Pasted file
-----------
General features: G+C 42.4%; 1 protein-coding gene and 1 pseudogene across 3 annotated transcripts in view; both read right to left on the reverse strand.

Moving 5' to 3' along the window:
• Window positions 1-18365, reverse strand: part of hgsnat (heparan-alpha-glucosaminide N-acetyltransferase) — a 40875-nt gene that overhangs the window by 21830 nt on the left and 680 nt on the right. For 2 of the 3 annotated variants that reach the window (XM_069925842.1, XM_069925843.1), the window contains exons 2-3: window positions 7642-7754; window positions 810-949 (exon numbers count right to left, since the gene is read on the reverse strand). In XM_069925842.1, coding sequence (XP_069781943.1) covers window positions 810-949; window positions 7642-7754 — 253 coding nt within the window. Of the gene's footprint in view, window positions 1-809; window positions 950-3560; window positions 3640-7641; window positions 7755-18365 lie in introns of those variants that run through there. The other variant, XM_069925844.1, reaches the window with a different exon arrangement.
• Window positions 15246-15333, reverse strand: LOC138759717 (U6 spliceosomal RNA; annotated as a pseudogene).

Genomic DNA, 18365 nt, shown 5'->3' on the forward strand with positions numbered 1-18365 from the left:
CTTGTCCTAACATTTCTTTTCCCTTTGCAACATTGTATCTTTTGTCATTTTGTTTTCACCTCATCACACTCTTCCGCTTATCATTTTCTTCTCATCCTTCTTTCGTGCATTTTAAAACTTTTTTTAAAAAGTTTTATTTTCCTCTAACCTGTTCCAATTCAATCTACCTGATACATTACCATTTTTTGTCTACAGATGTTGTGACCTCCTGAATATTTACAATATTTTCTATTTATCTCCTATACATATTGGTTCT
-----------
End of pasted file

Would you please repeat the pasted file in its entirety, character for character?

General features: G+C 42.4%; 1 protein-coding gene and 1 pseudogene across 3 annotated transcripts in view; both read right to left on the reverse strand.

Moving 5' to 3' along the window:
• Window positions 1-18365, reverse strand: part of hgsnat (heparan-alpha-glucosaminide N-acetyltransferase) — a 40875-nt gene that overhangs the window by 21830 nt on the left and 680 nt on the right. For 2 of the 3 annotated variants that reach the window (XM_069925842.1, XM_069925843.1), the window contains exons 2-3: window positions 7642-7754; window positions 810-949 (exon numbers count right to left, since the gene is read on the reverse strand). In XM_069925842.1, coding sequence (XP_069781943.1) covers window positions 810-949; window positions 7642-7754 — 253 coding nt within the window. Of the gene's footprint in view, window positions 1-809; window positions 950-3560; window positions 3640-7641; window positions 7755-18365 lie in introns of those variants that run through there. The other variant, XM_069925844.1, reaches the window with a different exon arrangement.
• Window positions 15246-15333, reverse strand: LOC138759717 (U6 spliceosomal RNA; annotated as a pseudogene).

Genomic DNA, 18365 nt, shown 5'->3' on the forward strand with positions numbered 1-18365 from the left:
CTTGTCCTAACATTTCTTTTCCCTTTGCAACATTGTATCTTTTGTCATTTTGTTTTCACCTCATCACACTCTTCCGCTTATCATTTTCTTCTCATCCTTCTTTCGTGCATTTTAAAACTTTTTTTAAAAAGTTTTATTTTCCTCTAACCTGTTCCAATTCAATCTACCTGATACATTACCATTTTTTGTCTACAGATGTTGTGACCTCCTGAATATTTACAATATTTTCTATTTATCTCCTATACATATTGGTTCT